It was interesting, though. The Professor (a retired Professor Emeritus from the English Department who is evidently an expert on Beowulf, among other things) suggested some good tips for "close reading". When I brought up some of the questions I raised in my last post, as well as some of the issues Pompey suggested, and wondered if Marcus persecution of Christians, and, more significantly, his role as a military leader seemed contrary to his philosophy, the Professor agreed that it was an interesting problem, but said one way to look at "Meditations" is as a portrait of a man. Perhaps Marcus, who wrote Meditations as a private journal and never expected others to read it, was exhorting himself toward goals that he never quite reached. We need not write ourselves notes about how we should do what we are inclined to do anyway; instead, we try to persuade ourselves to do what we ought to do, but find difficult. Meditations, he suggested, can be read as a work of philosophy (which we may criticize), but also as the portrait of a man, a Roman Emperor, who was struggling to be Just, and Kind, and Truthful. I thought it was a good point, and intend to read it both ways.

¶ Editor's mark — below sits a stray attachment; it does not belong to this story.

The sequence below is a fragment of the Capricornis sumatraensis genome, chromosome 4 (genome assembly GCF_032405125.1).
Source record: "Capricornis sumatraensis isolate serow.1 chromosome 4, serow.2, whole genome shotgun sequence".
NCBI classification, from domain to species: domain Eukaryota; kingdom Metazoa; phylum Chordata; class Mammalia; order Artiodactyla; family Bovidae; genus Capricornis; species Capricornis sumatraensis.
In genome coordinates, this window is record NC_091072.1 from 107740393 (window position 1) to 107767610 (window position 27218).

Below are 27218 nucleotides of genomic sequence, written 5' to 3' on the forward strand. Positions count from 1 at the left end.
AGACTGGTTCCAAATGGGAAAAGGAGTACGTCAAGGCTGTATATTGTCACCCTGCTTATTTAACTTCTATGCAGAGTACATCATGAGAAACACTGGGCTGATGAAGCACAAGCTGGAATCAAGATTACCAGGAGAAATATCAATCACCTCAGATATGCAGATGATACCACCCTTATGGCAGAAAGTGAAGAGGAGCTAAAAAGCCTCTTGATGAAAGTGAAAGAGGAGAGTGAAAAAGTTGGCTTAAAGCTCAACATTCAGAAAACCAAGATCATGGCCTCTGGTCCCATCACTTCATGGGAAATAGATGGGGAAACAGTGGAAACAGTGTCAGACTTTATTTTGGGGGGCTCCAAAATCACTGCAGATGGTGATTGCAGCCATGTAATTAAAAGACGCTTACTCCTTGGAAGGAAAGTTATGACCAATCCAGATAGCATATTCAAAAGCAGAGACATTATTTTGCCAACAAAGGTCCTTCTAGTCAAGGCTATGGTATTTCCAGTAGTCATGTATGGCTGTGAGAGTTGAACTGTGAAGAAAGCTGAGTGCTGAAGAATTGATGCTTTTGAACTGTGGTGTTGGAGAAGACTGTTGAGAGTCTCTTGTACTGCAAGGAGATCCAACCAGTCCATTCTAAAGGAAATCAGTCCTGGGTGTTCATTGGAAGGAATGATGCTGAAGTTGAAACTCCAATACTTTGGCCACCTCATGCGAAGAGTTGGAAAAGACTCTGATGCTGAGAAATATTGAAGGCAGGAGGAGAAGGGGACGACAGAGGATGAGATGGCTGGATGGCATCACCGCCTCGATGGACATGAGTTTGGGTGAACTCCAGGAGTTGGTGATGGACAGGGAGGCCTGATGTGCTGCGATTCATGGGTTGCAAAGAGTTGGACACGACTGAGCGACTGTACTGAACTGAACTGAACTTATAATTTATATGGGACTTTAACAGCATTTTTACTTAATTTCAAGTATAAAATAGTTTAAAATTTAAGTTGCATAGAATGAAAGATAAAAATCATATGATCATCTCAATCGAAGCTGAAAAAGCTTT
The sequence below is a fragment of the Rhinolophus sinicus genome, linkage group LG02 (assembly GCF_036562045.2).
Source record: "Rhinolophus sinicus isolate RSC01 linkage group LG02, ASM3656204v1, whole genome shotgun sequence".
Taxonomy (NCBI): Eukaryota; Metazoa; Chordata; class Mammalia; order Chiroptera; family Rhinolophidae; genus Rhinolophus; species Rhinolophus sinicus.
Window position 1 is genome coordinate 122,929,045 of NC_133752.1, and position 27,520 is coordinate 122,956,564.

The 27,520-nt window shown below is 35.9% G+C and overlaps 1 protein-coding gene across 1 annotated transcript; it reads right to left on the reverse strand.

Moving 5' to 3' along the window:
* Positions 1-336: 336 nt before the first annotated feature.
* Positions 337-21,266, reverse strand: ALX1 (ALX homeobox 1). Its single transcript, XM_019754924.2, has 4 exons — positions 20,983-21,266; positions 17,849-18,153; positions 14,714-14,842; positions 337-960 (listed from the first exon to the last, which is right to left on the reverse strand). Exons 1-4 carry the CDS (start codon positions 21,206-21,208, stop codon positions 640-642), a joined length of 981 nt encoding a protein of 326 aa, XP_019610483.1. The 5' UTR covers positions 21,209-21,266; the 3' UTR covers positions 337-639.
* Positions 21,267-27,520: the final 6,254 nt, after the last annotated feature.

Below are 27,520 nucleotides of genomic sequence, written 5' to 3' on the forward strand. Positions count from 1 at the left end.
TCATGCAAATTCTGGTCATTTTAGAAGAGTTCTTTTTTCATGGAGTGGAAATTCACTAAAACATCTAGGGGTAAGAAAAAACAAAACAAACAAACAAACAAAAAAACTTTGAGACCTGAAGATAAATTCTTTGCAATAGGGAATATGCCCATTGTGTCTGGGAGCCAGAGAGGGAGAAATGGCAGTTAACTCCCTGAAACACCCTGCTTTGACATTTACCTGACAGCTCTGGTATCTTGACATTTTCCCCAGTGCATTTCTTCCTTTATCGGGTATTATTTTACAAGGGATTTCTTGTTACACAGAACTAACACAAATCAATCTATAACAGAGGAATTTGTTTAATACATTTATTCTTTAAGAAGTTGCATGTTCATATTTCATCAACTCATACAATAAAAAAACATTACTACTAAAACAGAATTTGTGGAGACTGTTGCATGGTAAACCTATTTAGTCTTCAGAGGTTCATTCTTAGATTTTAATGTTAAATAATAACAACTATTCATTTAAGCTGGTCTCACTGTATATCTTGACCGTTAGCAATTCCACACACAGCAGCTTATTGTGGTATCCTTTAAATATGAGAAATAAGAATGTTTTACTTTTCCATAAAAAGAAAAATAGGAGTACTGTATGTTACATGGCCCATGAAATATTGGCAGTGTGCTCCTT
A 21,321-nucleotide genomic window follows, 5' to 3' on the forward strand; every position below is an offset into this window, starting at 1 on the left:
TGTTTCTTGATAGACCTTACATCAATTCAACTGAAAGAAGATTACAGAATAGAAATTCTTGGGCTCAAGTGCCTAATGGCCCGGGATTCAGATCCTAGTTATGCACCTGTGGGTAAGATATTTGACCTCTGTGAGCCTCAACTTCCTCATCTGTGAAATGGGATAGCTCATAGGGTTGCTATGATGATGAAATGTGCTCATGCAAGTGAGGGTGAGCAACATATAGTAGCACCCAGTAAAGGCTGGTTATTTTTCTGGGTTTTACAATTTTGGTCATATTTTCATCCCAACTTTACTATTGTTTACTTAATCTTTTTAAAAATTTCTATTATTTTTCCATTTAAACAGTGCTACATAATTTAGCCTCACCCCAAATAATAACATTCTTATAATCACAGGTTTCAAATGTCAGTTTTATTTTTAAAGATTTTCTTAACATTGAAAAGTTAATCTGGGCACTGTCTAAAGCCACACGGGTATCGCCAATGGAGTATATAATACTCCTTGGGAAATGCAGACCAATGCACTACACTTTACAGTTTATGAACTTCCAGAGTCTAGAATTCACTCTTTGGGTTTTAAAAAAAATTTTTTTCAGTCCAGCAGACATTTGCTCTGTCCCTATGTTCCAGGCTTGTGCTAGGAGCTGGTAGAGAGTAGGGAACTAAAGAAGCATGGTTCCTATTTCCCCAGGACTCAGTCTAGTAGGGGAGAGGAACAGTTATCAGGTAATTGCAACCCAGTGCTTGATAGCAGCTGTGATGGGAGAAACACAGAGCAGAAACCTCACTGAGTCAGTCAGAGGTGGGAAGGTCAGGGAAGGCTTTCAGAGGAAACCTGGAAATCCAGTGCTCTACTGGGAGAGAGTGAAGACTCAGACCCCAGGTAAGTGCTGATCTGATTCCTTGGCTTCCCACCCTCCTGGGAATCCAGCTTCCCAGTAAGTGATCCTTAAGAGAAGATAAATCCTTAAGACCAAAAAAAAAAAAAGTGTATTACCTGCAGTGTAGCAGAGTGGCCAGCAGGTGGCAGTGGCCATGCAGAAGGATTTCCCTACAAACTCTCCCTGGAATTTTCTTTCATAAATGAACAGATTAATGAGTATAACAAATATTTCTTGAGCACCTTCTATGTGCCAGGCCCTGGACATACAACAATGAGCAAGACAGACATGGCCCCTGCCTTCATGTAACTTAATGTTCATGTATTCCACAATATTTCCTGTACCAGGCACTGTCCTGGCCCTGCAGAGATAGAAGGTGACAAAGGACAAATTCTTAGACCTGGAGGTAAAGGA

The class comprised old people of all descriptions (I'm almost surely the youngest student, and I'm pretty old myself). Some of them (as in classes everywhere) wanted to talk about themselves instead of Marcus and Meditations, but in general they seem to be a reasonably intelligent and interesting group. More to come, as I read on.
    Last edited by Ecurb; 03-06-2018 at 11:57 AM.